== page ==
Startup Ecosystem in India

The startup ecosystem in India has seen tremendous growth over the last decade or so. A few decades ago it was highly unlikely that a college graduate would leave a high paying job in some multinational company and launch a startup. However, the situation is completely different now. According to NASSCOM’s most recent report, India now ranks at an impressive third position globally in terms of fastest growing startup ecosystem with over 3100 startups. According to the report this number will increase to 11,500 by 2020.

Traditionally, companies in India have taken a conservative approach to build and grow their business; a route that takes several years before the business is profitable. However, the new breed of “startup entrepreneurs” are more fearless and are not afraid of taking risks and experimenting. Startups in India are penetrating all kinds of markets, ranging from products to services. Not only has this made easier for consumers to access these products and services but the large customer base has also meant huge profits for these relatively young companies. Moreover, local startups are taking on incumbents. For instance, Flipkart and Ola are competing with international giants such as Amazon and Uber respectively for market share.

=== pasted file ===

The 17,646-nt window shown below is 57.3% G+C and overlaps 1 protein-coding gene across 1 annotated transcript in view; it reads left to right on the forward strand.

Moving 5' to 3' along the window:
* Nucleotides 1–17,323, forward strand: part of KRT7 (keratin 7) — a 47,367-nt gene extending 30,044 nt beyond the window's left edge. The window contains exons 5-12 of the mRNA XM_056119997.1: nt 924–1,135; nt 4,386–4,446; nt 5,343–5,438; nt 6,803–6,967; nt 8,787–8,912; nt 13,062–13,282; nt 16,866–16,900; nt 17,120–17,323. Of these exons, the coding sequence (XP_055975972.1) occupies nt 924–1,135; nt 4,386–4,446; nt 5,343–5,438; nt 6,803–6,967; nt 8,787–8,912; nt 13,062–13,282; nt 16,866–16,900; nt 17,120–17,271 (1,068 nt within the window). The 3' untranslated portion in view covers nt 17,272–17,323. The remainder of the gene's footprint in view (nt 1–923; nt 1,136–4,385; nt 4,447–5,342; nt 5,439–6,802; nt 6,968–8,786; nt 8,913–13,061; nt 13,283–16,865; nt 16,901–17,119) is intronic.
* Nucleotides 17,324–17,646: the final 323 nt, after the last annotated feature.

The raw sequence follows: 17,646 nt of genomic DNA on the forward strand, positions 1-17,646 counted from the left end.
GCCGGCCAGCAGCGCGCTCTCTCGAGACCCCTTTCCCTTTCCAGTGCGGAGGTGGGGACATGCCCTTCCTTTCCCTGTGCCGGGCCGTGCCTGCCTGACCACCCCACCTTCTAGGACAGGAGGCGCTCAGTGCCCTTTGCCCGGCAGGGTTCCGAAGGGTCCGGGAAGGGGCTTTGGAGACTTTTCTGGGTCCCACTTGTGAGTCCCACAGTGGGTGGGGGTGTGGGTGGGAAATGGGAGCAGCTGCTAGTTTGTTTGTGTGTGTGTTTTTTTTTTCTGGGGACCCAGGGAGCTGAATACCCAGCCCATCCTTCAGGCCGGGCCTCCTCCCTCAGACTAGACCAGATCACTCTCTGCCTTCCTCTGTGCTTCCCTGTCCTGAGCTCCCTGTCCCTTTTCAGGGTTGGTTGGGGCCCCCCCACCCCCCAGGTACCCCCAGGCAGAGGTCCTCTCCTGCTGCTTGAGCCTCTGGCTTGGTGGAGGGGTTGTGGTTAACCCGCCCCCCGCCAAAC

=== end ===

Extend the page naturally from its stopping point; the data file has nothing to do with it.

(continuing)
There are a number of reasons that have fueled this exponential growth of startups in India, such as urbanization, busy schedules, and improved lifestyle among others. As more people are moving to cities the demand for on-demand home services has increased. This demand has given birth to startups such as HouseJoy, Taskbob, Mr. Right, UrbanPro, Qyk, and Doormint that provide services ranging from plumbing to health and wellness to event planning.

The government has also played an important role in creating a conducive environment for start-ups. Programs like Make in India and Digital India are assisting the startup ecosystem in the country. The government last year announced the “Startup India” program. The Startup India campaign is expected to boost the startup ecosystem by introducing key reforms.

This boom in the startup ecosystem has also attracted a lot of investors. As a result there has been an upswing in funding. In 2015 alone, more than $9 billion was invested in startups. To put things into perspective, this is equivalent to the cumulative funding in the period 2010 – 2014. The number of active investors in India too has increased manifolds.  However, it is not just Indian investors who are taking notice of this revolution. A number of foreign investors have started investing in India as well. With entry and exit strategy becoming easier because of key reforms, foreign investors are more willing to make investments. Making big bets on Indian innovation has become a global point of interest.

In conclusion, the future of startups in India looks very promising. India right now has the right mix of factors to support and sustain startups. It remains to be seen which of these startups goes on to become the next big idea. It would not be unfair to say that India is definitely a country to watch out for in the future.

Saharsh Sinha
Tulane MBA Candidate, 2016